Now all users of the DAO can vote for or against the implementation of the new extended functionality. This is done by calling the ABI
vote(application,axfer,bool)bool method. This allows the DAO to identify which proposal you’re voting for, the amount you wish to vote with, and a boolean indicating for (true) or against (false). Sending the DAO Tokens into the DAO must be within the same group transaction so the value can be stored against their local state. Sending the assets on their own would result in losing their assets. Unfortunately this process has limitations on how many simultaneous votes can occur, see the concerns section for more details.
In a real-world scenario you would likely place a fixed duration on the voting process, however this demo has included the ability to end the voting once you’ve voted for/against. (Note that you need to have voted in favour of the functionality to proceed with the demo).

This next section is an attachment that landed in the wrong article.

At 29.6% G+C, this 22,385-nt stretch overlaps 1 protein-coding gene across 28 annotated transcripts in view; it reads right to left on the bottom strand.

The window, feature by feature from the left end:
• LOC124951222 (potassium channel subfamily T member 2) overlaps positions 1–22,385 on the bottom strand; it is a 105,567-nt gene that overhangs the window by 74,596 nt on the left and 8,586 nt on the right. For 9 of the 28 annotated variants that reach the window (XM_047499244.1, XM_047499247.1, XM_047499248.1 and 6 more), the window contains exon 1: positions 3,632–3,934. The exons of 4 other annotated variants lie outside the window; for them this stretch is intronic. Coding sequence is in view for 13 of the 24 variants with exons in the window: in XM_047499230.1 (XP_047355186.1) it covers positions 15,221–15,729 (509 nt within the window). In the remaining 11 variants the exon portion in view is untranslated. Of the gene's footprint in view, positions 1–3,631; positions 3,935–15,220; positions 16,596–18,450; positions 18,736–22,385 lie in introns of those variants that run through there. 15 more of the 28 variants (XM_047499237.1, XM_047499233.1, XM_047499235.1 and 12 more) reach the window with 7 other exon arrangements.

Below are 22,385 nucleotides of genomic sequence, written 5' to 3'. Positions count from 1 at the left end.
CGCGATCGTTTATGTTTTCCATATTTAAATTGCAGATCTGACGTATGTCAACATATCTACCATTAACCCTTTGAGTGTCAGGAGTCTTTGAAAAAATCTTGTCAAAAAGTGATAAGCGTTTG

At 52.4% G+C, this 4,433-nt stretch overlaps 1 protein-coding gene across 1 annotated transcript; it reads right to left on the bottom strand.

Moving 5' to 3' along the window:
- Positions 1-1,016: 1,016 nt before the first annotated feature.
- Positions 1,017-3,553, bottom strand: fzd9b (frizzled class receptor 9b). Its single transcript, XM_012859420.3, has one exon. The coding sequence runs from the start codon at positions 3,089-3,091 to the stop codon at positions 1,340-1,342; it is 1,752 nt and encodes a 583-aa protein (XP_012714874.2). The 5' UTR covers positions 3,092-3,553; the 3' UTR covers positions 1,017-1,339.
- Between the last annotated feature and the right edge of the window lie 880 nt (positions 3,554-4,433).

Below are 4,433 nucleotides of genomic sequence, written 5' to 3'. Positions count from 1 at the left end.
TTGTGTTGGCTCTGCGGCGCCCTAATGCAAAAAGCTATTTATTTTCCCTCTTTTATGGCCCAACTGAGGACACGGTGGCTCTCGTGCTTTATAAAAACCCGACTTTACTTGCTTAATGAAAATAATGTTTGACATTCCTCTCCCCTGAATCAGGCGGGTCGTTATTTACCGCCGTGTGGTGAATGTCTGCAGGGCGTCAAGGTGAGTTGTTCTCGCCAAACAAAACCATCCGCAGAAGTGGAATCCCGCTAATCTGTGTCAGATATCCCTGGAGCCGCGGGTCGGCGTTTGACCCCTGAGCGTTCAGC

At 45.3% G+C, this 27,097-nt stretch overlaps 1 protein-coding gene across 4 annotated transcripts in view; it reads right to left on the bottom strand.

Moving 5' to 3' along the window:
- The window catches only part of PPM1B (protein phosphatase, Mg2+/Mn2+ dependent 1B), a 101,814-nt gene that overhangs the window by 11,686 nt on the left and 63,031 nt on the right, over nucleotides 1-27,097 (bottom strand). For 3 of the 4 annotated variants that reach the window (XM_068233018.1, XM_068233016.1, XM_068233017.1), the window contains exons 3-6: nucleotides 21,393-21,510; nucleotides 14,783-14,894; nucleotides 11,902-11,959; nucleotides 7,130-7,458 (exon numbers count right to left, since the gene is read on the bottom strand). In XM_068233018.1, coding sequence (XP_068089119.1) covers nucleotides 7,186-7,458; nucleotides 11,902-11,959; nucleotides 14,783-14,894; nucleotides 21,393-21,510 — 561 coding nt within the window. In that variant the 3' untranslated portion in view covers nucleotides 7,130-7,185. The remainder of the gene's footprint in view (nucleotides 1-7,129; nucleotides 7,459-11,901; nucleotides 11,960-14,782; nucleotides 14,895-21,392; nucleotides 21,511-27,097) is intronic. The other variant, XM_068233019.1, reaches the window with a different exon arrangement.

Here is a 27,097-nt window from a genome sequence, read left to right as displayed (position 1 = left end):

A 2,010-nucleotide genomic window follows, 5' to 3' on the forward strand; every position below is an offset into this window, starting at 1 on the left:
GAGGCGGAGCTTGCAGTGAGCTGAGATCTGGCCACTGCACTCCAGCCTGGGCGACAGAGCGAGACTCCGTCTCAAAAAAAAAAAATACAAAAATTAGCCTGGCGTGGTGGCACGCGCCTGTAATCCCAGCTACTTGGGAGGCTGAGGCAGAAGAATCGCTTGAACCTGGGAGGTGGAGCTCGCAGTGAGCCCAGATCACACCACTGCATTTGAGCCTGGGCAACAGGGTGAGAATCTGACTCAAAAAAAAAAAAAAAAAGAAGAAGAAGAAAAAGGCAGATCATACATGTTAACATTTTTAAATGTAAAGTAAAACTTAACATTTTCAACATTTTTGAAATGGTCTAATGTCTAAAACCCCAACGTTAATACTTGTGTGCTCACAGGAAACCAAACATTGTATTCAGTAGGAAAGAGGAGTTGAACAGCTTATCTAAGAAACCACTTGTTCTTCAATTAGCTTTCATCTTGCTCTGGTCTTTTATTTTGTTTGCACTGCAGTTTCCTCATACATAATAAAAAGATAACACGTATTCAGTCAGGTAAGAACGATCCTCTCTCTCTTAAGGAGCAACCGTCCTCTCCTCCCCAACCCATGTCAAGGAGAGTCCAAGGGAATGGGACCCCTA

Stage 6 - Activate
To implement the functionality natively for the DAO it must now be activated. This will only work if the votes are in favour of it. Once it’s activated the original proposer may deactivate (delete) their proposed smart contract, letting them free up their minimum balance requirement.
The activation call is a single application call to the ABI method
activate(application)uint64. This will cause the DAO to perform an inner transaction and deploy the new functionality as a smart contract under its own application account. It would be a good idea to check the account had been funded enough to maintain the higher minimum balance requirement after activation.
Since the voting process has ended all users may now reclaim their DAO Tokens.
Stage 7 - Invoke
Now you can invoke the DAO, calling the new functionality. This demo allows us to OptIn to both the fake USDC and fake USDT. After which we can then send 10 UDSC or USDT to the DAO as proof that it is opted in!